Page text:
All at once, the suitcase burst open.
"Oh, my, it's a little girl from the jungle!" said the Queen.
"You're the child we've always wanted," said King and King.
- King & King & family by Linda de Haan and Stern Nijland
Earlier this year a sibling and I were discussing the book And Tango makes three by Justin Richardson and Peter Parnell. For those of you who don't know Richardson's book, it's a true story about a penguin that was raised by two male penguins. We were discussing picture books, this one in particular, when Mr. 8 walked in partway through the conversation. When he realised we were talking about a penguin family with two daddies, he looked puzzled, and somewhat confused. (Much later we'd find out that he'd gone to our mother, a counsellor, with all of his questions about why two mums or two dads couldn't marry each other, which is more or less how this post came about). It was then that I realised we'd never really talked about how some families have two mums/two dads. Not deliberately. It was more that we'd all assumed the boys would grow up seeing all sorts of different versions of families all around us and not see same-sex parenting as a curiosity. After all, Mr. 8 knows firsthand about single-parent families (his mum) and how extended families provide help and support and babysitting detail (his mum's siblings and parents), but zero about same-sex families. In fact, other than my dad's late brother, I couldn't even think of extended family members (such as aunts, uncles, etc.) in same-sex relationships. I couldn't come up with anyone in my family whose whanau resembled And Tango makes three. Is that important? Yes, I believe it is. I don't want him to believe that the idea of 'family' is about numbers (i.e. how many people make up a 'family') or sexuality. I don't want him to think that his way of being parented is the only way. I don't want him to think it's the 'right' way, because I don't think that it is. It's only *one* way. Nor do I want him to grow up 'tolerating' or 'putting up with' people. I want Kalani (Mr. 8) to enjoy people as they are, where they are. I want him to value people and never, not at any time, think that anybody's whanau is less in his eyes because they have two mums or two dads or even two uncles. If I want him to grow up with that way of thinking, though, it has to begin with us, in the home, and I'm going to start with these picture books.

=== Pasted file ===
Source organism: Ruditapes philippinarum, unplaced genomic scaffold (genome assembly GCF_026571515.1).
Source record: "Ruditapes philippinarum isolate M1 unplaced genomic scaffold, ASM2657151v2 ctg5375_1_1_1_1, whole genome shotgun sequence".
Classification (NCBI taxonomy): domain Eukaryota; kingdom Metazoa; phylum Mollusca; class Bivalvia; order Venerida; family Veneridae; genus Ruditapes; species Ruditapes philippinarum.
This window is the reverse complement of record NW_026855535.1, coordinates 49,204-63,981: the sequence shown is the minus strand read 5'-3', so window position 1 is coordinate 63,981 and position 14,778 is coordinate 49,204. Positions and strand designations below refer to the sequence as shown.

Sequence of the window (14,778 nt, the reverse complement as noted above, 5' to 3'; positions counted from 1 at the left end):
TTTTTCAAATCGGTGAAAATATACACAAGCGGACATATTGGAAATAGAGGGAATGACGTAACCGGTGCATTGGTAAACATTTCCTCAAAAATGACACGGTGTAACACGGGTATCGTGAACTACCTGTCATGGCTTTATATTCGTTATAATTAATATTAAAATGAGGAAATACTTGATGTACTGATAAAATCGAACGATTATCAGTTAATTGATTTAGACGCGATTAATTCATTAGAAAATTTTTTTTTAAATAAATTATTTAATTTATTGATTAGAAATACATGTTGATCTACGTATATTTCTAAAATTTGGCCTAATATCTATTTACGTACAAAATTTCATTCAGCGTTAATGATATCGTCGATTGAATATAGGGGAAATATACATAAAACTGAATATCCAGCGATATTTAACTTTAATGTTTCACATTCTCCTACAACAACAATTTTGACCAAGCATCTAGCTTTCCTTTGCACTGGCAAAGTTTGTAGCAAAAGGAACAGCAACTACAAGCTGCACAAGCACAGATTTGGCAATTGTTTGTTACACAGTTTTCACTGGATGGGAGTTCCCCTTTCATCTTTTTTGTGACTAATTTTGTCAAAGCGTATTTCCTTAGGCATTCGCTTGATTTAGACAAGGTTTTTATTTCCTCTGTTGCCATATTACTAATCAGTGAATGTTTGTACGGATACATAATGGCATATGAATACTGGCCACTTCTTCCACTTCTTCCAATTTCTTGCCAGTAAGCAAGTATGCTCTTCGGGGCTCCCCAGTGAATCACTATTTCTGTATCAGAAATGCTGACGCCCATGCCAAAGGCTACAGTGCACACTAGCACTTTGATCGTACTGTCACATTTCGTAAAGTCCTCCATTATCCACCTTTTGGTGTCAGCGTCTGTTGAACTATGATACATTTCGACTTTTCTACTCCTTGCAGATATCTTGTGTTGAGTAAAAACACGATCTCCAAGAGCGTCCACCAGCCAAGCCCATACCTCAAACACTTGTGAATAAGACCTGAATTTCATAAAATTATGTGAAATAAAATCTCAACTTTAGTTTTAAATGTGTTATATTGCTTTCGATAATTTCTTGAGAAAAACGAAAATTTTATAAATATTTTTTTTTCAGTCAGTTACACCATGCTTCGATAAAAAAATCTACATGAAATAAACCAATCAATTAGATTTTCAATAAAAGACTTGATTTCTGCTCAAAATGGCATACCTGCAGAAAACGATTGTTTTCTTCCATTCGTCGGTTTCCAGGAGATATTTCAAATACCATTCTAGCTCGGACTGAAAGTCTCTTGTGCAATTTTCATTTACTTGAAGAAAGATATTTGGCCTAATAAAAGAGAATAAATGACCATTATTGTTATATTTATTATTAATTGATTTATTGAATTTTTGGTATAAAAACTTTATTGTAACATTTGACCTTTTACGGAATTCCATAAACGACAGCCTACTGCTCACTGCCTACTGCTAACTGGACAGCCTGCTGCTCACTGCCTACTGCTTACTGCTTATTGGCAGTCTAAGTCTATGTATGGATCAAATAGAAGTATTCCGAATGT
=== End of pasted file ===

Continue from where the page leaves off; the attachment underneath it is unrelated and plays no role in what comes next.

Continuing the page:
Note: I had kinda noticed that we don't have a whole lot of recently published picture books on this topic so I've got a list of recommended/reviewed titles that I'm going to suggest the library purchase for our collections. Comments, as ever, are always welcome.
And Tango makes three by Justin Richardson and Peter Parnell
At New York City's Central Park Zoo, two male penguins fall in love and start a family by taking turns sitting on an abandoned egg until it hatches. Ages 4-8
King & King / Linda de Haan & Stern Nijland
When the queen insists that the prince get married and take over as king, the search for a suitable mate does not turn out as expected.
King & King & family / Linda de Haan & Stern Nijland
King Lee and King Bertie take a honeymoon trip to the jungle and bring home a surprise.
Uncle Bobby's wedding / Sarah S. Brannen
Chloë is jealous and sad when her favorite uncle announces that he will be getting married, but as she gets to know Jamie better and becomes involved in planning the wedding, she discovers that she will always be special to Uncle Bobby--and to Uncle Jamie, too.
Heather has two mommies / written by Leslea Newman ; illustrated by Diana Souza
When Heather goes to playgroup, at first she feels bad because she has two mothers and no father, but then she learns that there are lots of different kinds of families and the most important thing is that all the people love each other.